- Associated Press - Tuesday, May 17, 2011

LAS VEGAS — The Sahara made its name over almost six decades as a playground and stage for some of the biggest names in showbiz - including the Rat Pack, Don Rickles, Johnny Carson and Sonny & Cher. Elvis Presley played slots here as he filmed “Viva Las Vegas,” and the Beatles stayed while in town to perform a concert.

On Monday, the famed hotel and casino’s towering, Moroccan-themed marquee sent a final message to patrons: “Thanks for the memories.” Padlocks and chains were wrapped around the S-shaped handles on the Sahara’s glass doors.

The Sahara’s closure came after its owners decided earlier this year that it was no longer economically viable to keep it open. It had operated for nearly 59 years on the north side of the Strip, an area that has struggled to keep visitors since the onset of the Great Recession three years ago.

“It’s almost like you’re at a wake for an old friend,” said SBE Entertainment CEO Sam Nazarian as he walked the casino floor. “Everyone gets together and really reminisces, so there’s a little sentimental value for me.”

Before officials shut the doors, visitors snapped pictures, drank morning cocktails and gambled for the final time in the casino. Employees hugged, swapped stories and wondered what might come next for them and the casino.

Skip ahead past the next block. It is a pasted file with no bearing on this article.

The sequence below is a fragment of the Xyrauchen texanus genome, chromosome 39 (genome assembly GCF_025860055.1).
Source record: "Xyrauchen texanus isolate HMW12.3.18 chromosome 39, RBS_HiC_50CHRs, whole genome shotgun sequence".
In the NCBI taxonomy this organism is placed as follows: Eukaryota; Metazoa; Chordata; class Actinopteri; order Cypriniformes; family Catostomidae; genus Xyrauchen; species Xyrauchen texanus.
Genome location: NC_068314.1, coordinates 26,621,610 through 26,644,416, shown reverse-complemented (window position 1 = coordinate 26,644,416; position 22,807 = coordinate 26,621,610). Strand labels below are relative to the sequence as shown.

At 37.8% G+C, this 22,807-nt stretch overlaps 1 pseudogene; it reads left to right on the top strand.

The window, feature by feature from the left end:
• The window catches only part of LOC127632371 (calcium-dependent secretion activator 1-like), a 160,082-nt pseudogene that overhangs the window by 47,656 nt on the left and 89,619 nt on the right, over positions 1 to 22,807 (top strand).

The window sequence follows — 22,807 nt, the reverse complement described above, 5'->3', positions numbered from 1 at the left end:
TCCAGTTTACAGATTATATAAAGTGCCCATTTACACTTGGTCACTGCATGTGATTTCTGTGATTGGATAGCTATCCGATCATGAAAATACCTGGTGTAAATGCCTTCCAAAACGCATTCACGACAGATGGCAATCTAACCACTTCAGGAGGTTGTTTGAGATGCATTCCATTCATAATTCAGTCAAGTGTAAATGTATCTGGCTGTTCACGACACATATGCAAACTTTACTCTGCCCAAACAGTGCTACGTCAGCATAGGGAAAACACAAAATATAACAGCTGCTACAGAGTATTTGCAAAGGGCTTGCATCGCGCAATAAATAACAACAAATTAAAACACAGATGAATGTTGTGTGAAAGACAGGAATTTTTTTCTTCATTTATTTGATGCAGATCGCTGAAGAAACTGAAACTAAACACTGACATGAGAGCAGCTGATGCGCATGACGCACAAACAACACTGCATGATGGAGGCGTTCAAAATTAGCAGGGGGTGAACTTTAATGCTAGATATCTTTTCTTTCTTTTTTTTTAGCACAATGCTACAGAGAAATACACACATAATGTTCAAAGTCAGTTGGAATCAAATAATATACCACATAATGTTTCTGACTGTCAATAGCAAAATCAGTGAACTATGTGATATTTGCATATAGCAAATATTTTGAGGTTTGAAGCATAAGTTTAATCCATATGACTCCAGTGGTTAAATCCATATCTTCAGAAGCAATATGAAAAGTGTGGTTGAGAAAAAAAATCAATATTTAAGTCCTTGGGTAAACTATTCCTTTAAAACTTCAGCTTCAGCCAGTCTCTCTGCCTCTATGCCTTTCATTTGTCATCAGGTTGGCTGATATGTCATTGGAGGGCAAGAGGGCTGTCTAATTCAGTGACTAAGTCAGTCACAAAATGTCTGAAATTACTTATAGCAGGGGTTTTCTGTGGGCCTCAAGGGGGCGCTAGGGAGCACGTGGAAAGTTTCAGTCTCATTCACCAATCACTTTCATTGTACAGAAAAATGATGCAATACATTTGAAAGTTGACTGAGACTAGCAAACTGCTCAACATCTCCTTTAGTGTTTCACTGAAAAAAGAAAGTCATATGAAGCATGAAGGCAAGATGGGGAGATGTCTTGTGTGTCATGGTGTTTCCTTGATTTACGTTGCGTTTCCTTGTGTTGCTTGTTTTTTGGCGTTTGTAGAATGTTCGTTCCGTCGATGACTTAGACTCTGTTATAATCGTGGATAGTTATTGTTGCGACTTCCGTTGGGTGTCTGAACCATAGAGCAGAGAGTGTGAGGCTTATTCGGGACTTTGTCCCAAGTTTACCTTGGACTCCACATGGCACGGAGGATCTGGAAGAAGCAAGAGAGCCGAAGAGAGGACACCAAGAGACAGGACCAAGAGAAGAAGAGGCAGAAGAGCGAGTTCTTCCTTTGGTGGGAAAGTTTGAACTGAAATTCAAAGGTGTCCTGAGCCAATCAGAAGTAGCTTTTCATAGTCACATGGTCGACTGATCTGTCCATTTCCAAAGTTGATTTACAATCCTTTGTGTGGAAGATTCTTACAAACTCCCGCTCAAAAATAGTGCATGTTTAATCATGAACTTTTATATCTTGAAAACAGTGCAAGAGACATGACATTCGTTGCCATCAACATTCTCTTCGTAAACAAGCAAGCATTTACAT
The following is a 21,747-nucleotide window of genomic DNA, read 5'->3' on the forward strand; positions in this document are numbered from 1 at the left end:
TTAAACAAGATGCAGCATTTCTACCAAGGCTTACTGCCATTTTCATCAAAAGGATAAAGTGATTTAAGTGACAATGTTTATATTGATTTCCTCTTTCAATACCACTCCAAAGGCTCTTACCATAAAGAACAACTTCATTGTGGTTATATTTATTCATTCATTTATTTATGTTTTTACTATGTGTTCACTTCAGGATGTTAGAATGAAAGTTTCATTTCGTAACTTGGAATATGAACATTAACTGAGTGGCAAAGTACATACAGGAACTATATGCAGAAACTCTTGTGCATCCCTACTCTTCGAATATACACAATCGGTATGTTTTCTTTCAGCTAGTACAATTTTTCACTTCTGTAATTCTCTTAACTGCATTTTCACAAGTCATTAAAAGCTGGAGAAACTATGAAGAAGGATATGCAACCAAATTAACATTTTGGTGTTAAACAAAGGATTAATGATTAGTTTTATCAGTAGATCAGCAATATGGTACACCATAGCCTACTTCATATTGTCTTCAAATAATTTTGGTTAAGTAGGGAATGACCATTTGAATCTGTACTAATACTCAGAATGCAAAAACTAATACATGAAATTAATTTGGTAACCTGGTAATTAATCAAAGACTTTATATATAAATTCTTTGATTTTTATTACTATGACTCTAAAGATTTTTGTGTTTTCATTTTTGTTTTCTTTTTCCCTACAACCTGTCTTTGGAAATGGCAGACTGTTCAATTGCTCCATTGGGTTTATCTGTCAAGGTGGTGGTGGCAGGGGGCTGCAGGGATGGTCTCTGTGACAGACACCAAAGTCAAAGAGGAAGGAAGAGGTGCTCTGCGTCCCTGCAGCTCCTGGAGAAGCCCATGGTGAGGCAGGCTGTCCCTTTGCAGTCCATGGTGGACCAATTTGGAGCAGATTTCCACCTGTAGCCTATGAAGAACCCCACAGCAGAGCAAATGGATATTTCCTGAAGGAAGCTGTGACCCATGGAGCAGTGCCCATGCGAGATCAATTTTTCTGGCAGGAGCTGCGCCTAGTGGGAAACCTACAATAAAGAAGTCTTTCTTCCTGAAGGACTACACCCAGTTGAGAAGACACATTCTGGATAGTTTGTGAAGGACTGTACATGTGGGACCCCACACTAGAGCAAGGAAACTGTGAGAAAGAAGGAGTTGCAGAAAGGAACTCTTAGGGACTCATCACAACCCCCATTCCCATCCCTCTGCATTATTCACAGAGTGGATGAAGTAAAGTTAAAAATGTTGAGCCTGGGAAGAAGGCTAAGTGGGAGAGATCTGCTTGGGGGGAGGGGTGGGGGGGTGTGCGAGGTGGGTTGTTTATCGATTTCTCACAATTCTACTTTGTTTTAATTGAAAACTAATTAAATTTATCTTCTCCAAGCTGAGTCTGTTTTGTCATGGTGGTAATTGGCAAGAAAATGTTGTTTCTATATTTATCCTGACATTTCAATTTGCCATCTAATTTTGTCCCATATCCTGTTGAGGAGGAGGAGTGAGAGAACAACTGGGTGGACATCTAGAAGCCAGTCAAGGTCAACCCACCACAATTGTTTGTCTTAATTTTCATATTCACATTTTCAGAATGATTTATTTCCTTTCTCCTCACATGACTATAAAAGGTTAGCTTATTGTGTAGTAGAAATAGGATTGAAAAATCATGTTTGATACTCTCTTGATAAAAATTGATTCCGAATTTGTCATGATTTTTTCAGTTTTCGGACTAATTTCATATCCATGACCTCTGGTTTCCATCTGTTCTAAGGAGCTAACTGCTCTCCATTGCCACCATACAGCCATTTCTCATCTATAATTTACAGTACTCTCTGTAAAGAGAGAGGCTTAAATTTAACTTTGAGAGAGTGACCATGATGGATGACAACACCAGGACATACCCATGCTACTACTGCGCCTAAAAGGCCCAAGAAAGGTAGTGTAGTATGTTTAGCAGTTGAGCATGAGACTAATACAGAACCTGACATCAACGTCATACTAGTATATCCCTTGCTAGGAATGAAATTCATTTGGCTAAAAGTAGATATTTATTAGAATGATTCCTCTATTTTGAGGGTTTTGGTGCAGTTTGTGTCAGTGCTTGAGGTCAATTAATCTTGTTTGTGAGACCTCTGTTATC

Casino officials gave away the last of the Sahara’s progressive jackpot cash on Friday, awarding 63 winners about $500 each. The free drawings started a weekend of people taking one last stroll through the casino.

“It’s sentimental to see it close,” said Ron Michl, 72, who worked as a light operator and electrician for the Sahara’s shows from 1964 to 1980. The Sahara opened in October 1952.

“I feel truly bad for these employees,” Mr. Michl said as he ate an omelet at the casino’s NASCAR Cafe.

The casino’s owners at SBE Entertainment have not said what they plan to do with the hotel.

The Sahara is remembered as one of the Rat Pack’s favorite haunts - where an emphasis on lounge acts set standards for other joints that followed. The first performance at the casino came from Ray Bolger, who played the scarecrow in “The Wizard of Oz.” Johnny Carson promoted his live appearances at the Sahara on his TV show, and Don Rickles and Louis Prima were regular acts.

“That revolutionized their careers, but it also marked the first time the lounge received that kind of attention,” said Michael Green, a College of Southern Nevada professor who co-wrote the book “Las Vegas: A Centennial History.”

He added that the Beatles also were scheduled to perform at the Sahara, but the demand for tickets was so great that the hotel management “graciously” moved the show to the convention center.

Both Mr. Green and Mr. Michl said the Sahara was popular with Hollywood stars, including John Wayne, Fred MacMurray and Judy Garland.

In its final years, the Sahara advertised round-the-clock $1 blackjack and a 2-pound-burrito-eating challenge and added a NASCAR theme, doing little to keep up with the times and the newer bigger casinos, like the Bellagio, CityCenter and the Cosmopolitan of Las Vegas.

A replica of Dale Earnhardt’s race car sat inside the Sahara on Monday with a flat tire, dents in its hood and coins thrown inside.

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